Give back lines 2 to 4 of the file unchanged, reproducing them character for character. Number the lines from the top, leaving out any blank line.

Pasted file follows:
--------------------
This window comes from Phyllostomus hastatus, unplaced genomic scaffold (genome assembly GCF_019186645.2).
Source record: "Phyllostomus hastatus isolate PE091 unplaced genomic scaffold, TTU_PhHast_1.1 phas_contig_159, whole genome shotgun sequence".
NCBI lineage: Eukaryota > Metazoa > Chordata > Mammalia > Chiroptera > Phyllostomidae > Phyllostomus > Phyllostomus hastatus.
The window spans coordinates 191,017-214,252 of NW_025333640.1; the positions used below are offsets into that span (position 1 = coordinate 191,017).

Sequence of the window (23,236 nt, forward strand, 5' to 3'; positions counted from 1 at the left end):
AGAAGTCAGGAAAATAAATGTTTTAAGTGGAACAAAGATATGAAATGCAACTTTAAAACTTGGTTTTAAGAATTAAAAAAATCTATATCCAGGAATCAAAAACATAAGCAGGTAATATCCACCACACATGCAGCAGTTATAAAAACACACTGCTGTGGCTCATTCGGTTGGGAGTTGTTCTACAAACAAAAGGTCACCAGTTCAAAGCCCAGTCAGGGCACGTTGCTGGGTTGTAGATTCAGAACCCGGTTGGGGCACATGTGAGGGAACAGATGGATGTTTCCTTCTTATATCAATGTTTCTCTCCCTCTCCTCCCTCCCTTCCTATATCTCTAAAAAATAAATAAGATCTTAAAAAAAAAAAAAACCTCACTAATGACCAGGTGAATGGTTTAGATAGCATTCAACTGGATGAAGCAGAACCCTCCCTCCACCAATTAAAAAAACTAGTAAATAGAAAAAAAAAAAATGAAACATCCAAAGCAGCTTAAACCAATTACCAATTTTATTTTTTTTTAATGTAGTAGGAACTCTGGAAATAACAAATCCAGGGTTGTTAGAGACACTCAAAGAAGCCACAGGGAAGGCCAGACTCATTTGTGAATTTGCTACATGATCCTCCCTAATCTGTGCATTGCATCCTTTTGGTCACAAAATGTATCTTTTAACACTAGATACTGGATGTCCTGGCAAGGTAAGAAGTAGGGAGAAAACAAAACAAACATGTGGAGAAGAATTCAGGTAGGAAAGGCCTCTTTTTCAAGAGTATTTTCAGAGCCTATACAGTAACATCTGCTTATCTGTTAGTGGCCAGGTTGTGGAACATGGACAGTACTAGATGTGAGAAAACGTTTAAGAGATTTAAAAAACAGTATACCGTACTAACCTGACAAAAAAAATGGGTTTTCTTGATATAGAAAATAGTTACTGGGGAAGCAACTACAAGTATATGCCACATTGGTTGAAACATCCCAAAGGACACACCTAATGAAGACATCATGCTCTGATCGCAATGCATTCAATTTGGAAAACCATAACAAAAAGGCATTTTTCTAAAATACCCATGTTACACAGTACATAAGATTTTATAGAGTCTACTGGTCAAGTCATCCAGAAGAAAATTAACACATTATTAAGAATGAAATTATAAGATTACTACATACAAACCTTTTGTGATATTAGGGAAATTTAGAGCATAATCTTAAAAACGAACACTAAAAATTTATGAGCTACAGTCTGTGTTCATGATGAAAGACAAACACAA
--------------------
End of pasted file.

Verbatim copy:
Source record: "Phyllostomus hastatus isolate PE091 unplaced genomic scaffold, TTU_PhHast_1.1 phas_contig_159, whole genome shotgun sequence".
NCBI lineage: Eukaryota > Metazoa > Chordata > Mammalia > Chiroptera > Phyllostomidae > Phyllostomus > Phyllostomus hastatus.
The window spans coordinates 191,017-214,252 of NW_025333640.1; the positions used below are offsets into that span (position 1 = coordinate 191,017).